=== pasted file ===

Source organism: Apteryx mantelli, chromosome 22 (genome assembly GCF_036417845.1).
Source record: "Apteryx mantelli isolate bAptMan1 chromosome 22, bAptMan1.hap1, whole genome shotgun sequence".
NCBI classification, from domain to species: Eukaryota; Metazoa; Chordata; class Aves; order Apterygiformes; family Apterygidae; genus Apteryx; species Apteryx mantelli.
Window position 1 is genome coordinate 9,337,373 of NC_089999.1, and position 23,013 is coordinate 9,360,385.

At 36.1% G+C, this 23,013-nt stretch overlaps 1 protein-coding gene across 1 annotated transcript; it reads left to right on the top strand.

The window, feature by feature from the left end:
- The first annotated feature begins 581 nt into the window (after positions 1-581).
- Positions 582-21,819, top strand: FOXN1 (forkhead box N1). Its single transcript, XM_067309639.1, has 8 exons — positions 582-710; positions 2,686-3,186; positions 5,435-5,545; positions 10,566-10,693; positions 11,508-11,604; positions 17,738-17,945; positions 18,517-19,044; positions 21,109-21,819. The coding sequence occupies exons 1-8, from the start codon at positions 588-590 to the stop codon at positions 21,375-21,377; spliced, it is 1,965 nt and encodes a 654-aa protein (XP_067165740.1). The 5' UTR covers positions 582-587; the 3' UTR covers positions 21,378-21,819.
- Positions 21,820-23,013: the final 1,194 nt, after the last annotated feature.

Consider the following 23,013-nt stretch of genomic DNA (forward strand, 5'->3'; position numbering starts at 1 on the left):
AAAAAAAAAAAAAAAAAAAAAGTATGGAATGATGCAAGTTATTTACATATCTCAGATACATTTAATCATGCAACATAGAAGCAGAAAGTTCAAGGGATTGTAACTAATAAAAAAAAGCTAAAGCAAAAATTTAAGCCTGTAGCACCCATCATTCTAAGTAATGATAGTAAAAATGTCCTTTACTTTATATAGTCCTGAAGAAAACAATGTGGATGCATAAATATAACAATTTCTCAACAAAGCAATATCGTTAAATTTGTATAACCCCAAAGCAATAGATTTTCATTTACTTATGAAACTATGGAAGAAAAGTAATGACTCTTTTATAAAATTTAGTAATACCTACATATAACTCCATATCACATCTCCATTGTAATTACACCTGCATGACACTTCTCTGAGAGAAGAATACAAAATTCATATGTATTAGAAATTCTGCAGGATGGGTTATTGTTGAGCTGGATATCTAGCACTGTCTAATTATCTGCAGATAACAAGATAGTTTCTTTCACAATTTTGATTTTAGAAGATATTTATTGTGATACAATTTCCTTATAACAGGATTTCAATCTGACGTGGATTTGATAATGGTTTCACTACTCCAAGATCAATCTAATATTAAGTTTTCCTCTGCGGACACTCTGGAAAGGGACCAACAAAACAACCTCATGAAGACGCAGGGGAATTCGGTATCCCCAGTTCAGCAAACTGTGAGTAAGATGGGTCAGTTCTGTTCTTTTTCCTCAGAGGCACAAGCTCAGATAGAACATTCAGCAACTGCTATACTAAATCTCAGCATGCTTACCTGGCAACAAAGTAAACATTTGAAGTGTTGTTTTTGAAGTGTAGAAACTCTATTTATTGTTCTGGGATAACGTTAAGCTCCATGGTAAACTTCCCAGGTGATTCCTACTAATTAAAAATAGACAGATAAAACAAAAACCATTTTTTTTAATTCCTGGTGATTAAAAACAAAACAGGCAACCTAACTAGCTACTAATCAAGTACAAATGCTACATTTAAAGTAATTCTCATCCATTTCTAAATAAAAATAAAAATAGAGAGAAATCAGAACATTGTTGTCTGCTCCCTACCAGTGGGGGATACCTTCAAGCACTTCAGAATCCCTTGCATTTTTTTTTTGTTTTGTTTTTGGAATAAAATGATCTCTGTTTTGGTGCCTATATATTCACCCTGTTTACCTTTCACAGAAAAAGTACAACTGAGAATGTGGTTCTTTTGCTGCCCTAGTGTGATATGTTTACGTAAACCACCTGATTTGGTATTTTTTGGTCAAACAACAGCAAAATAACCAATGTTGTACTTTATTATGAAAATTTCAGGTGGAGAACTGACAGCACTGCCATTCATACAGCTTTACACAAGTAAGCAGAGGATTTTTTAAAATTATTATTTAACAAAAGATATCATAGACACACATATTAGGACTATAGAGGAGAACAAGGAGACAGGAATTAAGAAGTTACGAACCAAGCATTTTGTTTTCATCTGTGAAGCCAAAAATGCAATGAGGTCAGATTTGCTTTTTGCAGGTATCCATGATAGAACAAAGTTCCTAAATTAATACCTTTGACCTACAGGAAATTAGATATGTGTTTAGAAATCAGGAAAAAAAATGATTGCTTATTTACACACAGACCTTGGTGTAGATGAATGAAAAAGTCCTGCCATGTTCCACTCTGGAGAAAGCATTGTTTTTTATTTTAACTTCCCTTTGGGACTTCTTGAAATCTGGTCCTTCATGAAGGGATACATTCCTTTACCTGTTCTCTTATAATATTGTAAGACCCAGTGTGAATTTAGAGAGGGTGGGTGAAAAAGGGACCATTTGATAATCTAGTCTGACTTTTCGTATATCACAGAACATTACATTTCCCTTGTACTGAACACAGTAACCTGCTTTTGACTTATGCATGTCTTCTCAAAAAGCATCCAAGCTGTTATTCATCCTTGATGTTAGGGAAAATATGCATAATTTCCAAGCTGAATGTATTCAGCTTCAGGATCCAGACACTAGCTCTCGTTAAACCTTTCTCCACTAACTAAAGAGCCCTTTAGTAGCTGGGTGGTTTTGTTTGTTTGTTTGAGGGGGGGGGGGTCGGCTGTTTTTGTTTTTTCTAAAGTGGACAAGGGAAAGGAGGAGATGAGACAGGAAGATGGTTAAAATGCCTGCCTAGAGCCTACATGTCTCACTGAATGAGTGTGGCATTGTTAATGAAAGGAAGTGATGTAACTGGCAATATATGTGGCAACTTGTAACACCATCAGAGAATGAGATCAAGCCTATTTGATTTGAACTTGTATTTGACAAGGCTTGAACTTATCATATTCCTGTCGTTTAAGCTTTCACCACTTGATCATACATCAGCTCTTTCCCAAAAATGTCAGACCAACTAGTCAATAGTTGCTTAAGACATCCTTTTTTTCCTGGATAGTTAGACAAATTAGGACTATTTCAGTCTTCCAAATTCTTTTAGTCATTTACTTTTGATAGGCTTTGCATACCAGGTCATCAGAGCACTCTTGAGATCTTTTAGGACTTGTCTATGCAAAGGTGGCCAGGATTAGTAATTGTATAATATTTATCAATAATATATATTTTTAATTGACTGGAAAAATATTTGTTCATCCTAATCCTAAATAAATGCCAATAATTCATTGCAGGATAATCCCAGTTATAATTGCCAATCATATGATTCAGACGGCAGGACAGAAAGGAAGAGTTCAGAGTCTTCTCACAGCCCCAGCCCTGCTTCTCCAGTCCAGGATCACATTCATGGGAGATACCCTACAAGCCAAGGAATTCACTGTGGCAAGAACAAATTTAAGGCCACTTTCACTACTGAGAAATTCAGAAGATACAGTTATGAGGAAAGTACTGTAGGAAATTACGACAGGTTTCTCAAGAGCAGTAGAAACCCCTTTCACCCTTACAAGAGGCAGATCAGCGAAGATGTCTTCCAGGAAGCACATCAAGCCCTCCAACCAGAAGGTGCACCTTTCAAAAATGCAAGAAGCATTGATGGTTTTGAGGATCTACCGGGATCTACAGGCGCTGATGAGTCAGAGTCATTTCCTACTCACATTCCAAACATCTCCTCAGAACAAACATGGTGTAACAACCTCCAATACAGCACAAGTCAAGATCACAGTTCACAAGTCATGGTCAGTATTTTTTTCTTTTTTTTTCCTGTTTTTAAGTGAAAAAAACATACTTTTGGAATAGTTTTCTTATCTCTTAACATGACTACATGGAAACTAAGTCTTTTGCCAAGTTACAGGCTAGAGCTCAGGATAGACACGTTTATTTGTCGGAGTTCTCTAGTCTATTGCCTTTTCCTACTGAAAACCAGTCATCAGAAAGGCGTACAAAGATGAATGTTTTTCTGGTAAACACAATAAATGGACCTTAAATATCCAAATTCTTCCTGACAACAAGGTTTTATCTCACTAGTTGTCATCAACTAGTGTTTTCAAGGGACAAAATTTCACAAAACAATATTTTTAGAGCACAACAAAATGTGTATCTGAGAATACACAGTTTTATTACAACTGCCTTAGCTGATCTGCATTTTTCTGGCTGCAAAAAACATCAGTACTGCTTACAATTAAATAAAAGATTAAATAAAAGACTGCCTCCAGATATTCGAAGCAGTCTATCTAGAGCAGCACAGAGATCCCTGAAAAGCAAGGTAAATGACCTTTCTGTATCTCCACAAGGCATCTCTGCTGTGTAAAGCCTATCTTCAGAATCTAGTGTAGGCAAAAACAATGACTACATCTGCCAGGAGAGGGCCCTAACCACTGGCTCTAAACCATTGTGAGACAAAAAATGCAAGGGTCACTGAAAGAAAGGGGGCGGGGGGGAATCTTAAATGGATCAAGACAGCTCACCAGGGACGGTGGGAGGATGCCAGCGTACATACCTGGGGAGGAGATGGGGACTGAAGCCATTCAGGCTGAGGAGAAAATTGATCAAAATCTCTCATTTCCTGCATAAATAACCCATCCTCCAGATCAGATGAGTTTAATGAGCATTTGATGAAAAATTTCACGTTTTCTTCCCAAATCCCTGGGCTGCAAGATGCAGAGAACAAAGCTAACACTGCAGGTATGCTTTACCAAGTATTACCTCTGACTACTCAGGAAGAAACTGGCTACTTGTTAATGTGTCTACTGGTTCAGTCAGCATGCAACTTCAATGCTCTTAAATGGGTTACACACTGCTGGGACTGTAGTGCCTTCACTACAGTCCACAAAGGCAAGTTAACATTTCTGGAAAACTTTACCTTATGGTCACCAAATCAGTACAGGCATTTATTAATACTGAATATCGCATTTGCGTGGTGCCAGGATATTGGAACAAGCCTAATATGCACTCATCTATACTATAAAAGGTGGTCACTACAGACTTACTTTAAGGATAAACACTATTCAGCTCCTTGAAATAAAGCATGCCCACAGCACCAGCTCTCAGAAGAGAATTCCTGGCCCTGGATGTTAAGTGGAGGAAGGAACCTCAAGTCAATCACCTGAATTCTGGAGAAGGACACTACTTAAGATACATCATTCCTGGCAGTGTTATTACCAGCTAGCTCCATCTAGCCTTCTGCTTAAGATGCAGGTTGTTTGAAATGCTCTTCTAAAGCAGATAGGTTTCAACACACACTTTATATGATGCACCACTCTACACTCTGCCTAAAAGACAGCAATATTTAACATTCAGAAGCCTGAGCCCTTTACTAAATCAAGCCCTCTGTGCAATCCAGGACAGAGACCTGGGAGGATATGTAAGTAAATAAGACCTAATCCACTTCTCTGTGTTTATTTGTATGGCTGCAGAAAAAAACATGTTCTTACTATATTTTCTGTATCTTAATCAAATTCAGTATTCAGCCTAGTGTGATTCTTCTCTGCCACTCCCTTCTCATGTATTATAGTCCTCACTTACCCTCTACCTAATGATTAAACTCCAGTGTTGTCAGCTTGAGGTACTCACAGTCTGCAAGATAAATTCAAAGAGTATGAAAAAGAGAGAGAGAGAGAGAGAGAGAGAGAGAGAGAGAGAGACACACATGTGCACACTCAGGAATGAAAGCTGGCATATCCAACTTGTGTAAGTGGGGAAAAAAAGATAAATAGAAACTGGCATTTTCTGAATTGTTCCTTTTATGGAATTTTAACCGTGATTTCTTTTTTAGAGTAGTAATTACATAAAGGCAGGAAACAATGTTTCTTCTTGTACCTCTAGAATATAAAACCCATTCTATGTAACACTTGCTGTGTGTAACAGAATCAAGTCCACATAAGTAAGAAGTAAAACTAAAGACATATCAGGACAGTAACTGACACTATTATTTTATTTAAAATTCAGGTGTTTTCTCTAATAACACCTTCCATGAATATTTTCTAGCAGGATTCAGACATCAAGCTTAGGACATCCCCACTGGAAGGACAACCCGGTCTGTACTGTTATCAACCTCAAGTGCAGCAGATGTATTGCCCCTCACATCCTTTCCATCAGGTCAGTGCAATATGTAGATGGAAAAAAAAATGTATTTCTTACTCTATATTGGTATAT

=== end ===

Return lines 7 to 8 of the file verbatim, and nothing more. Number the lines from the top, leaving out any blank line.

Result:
- The first annotated feature begins 581 nt into the window (after positions 1-581).
- Positions 582-21,819, top strand: FOXN1 (forkhead box N1). Its single transcript, XM_067309639.1, has 8 exons — positions 582-710; positions 2,686-3,186; positions 5,435-5,545; positions 10,566-10,693; positions 11,508-11,604; positions 17,738-17,945; positions 18,517-19,044; positions 21,109-21,819. The coding sequence occupies exons 1-8, from the start codon at positions 588-590 to the stop codon at positions 21,375-21,377; spliced, it is 1,965 nt and encodes a 654-aa protein (XP_067165740.1). The 5' UTR covers positions 582-587; the 3' UTR covers positions 21,378-21,819.